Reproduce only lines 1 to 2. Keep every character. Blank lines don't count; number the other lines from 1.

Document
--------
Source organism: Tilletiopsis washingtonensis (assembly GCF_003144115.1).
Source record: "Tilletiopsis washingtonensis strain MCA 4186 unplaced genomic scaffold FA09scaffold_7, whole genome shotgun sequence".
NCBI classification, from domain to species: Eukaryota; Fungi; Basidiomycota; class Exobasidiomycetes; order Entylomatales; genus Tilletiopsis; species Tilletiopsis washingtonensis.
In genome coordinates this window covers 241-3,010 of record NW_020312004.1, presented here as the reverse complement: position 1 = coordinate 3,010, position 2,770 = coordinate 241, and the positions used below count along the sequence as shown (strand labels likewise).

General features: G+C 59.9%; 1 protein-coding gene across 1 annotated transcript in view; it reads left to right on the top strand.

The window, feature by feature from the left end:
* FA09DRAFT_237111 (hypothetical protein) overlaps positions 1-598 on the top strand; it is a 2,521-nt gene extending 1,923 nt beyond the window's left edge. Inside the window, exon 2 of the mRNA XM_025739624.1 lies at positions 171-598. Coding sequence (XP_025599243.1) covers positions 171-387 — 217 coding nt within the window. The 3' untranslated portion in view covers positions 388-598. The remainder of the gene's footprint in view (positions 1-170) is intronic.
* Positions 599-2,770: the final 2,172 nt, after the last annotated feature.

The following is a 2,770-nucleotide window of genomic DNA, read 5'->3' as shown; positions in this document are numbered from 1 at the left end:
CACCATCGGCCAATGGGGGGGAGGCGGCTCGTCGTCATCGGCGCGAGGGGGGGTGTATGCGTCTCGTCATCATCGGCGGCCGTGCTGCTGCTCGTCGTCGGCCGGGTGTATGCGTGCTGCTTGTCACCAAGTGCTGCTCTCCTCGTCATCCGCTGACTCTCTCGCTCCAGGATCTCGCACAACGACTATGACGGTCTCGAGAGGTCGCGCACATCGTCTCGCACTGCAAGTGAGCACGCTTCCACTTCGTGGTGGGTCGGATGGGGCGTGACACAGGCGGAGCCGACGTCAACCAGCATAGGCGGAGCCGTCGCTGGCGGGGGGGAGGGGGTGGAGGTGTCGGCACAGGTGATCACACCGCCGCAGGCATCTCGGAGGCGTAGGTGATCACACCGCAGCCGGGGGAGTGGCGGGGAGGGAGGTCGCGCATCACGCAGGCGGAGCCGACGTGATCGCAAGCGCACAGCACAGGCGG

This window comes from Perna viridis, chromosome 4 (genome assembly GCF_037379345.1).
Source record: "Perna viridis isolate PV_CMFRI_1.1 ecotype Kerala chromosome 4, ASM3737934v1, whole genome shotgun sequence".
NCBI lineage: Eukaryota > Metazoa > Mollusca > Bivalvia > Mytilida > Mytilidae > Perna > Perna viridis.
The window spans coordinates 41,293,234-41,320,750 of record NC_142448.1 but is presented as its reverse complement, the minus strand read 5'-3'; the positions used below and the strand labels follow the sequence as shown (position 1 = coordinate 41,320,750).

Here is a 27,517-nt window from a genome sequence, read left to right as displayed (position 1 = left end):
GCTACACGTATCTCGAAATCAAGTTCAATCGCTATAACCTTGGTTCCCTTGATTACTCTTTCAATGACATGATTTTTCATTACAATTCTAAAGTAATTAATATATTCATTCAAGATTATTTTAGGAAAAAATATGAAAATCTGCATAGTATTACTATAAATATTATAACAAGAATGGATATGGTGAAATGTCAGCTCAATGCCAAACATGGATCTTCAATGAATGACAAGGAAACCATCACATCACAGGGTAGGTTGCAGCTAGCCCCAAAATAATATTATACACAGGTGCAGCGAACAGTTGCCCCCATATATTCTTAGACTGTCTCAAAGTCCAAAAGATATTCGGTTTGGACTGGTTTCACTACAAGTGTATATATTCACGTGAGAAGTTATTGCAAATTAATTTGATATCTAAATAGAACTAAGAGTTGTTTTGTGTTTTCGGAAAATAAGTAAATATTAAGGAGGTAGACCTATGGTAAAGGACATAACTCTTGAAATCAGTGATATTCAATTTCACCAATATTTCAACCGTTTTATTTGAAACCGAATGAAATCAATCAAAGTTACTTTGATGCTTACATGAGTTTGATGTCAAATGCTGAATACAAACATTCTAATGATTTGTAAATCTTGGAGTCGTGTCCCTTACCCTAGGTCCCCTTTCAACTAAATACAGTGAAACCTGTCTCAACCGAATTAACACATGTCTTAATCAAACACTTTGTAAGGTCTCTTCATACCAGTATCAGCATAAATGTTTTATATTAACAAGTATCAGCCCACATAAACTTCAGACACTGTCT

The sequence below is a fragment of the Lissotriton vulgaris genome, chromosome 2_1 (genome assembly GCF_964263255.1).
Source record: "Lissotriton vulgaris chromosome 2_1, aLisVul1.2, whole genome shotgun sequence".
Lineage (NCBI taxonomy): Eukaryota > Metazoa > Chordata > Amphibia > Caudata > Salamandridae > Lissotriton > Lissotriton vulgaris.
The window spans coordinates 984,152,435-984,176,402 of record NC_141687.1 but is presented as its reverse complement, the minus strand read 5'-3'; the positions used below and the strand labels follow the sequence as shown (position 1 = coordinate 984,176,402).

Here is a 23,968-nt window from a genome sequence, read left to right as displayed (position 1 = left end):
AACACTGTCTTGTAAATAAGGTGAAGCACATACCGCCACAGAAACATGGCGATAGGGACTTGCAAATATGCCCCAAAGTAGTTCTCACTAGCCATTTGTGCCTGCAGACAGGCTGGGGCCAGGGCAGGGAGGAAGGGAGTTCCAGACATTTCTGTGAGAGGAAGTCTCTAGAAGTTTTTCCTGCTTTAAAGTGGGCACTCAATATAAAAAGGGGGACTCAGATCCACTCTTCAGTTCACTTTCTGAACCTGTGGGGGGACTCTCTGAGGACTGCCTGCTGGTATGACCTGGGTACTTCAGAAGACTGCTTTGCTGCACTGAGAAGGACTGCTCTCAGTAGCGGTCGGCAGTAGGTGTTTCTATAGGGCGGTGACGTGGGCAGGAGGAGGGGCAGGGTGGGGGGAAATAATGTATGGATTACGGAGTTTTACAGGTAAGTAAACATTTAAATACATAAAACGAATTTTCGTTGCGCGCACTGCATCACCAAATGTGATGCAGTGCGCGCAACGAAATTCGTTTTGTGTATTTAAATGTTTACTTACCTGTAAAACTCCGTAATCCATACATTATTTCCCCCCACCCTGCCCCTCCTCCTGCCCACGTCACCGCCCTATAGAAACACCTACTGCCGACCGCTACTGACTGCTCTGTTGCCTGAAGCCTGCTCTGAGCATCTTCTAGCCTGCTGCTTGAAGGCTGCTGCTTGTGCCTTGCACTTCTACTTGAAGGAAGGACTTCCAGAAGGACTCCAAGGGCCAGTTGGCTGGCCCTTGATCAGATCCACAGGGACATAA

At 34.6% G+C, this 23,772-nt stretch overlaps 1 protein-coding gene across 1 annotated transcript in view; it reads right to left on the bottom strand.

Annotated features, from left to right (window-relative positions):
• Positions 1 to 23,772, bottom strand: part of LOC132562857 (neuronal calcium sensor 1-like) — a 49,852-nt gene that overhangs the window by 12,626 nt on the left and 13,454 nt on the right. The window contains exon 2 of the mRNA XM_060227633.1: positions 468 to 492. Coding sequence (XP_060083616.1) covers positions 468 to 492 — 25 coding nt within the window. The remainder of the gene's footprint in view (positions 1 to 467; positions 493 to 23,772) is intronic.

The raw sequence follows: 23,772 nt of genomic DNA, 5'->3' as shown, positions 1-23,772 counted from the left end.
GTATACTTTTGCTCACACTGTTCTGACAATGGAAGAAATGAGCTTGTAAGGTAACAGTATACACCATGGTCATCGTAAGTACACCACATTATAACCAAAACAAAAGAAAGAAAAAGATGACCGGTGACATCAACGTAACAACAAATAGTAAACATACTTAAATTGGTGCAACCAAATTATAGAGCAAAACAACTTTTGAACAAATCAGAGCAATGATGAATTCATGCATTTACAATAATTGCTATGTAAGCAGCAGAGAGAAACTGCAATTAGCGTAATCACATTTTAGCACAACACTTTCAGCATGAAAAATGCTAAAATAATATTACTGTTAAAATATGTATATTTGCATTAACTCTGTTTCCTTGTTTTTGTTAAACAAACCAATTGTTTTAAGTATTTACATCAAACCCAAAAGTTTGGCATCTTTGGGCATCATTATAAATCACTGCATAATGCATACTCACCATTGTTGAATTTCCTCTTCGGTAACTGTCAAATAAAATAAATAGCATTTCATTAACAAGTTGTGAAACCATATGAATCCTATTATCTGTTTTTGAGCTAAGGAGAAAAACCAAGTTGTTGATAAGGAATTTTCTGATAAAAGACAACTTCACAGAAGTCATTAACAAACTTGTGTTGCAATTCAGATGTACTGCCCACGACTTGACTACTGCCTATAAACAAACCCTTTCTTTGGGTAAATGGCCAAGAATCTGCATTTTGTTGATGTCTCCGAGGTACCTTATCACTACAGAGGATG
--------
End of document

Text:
Source organism: Tilletiopsis washingtonensis (assembly GCF_003144115.1).
Source record: "Tilletiopsis washingtonensis strain MCA 4186 unplaced genomic scaffold FA09scaffold_7, whole genome shotgun sequence".